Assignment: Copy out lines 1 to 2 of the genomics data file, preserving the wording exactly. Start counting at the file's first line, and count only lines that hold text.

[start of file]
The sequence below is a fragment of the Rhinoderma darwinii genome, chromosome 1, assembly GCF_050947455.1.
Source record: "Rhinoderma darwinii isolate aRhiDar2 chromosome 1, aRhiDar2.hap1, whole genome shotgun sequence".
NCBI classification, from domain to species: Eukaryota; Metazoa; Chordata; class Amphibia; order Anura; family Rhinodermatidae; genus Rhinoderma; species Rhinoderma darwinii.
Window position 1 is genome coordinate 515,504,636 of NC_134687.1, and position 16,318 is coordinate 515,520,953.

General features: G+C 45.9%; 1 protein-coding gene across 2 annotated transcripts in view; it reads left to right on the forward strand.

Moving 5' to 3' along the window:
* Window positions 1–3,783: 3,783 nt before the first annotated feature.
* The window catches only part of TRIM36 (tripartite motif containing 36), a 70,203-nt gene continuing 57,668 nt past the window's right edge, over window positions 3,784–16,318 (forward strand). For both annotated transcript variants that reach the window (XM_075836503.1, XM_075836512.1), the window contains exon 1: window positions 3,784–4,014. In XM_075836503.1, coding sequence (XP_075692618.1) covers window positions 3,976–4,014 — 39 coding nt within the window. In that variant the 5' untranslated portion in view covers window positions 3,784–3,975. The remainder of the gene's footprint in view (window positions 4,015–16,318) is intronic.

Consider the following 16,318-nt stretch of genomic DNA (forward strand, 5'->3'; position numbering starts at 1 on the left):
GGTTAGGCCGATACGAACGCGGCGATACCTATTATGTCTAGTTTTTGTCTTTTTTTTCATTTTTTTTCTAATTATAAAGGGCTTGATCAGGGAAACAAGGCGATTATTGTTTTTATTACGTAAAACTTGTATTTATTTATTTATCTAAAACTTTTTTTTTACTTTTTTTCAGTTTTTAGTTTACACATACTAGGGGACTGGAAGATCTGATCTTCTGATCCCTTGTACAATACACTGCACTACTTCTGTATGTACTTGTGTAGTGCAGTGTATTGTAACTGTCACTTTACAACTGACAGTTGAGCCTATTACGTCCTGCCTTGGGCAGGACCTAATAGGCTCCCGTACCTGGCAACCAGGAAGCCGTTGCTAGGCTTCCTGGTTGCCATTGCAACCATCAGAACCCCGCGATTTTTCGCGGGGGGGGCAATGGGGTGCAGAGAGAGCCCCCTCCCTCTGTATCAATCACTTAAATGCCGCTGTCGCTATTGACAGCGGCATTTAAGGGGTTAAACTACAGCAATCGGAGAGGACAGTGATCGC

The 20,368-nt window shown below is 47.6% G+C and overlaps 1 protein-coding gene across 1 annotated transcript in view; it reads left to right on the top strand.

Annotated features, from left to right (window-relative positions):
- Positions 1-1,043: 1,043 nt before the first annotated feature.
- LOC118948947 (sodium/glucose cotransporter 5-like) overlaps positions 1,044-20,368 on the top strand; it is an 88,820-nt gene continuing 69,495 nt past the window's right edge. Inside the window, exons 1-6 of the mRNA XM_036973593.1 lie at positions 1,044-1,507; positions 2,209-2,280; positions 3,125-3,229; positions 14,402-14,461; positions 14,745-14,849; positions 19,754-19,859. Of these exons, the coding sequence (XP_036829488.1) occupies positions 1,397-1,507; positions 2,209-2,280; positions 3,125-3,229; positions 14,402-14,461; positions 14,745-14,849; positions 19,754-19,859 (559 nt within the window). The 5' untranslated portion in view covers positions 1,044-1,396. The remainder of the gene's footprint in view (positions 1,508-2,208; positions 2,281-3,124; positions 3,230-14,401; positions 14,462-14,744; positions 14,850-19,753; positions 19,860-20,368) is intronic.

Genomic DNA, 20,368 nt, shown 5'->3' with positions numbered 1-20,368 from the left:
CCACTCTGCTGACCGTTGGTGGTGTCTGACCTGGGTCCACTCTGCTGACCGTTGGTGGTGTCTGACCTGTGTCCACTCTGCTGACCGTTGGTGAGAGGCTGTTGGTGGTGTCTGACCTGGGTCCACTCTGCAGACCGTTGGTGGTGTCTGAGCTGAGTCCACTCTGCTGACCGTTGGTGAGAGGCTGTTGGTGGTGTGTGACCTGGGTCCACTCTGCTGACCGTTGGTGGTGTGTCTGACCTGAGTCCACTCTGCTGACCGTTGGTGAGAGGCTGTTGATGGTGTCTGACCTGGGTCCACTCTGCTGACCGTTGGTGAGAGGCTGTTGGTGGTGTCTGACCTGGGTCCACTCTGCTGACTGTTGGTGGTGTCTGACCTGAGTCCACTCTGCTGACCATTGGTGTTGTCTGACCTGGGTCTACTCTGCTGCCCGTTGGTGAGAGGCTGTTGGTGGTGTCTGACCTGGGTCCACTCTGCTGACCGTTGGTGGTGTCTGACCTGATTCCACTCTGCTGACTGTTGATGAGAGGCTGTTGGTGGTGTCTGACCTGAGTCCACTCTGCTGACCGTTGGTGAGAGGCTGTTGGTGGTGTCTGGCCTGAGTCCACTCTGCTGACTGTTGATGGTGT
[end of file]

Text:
The sequence below is a fragment of the Rhinoderma darwinii genome, chromosome 1, assembly GCF_050947455.1.
Source record: "Rhinoderma darwinii isolate aRhiDar2 chromosome 1, aRhiDar2.hap1, whole genome shotgun sequence".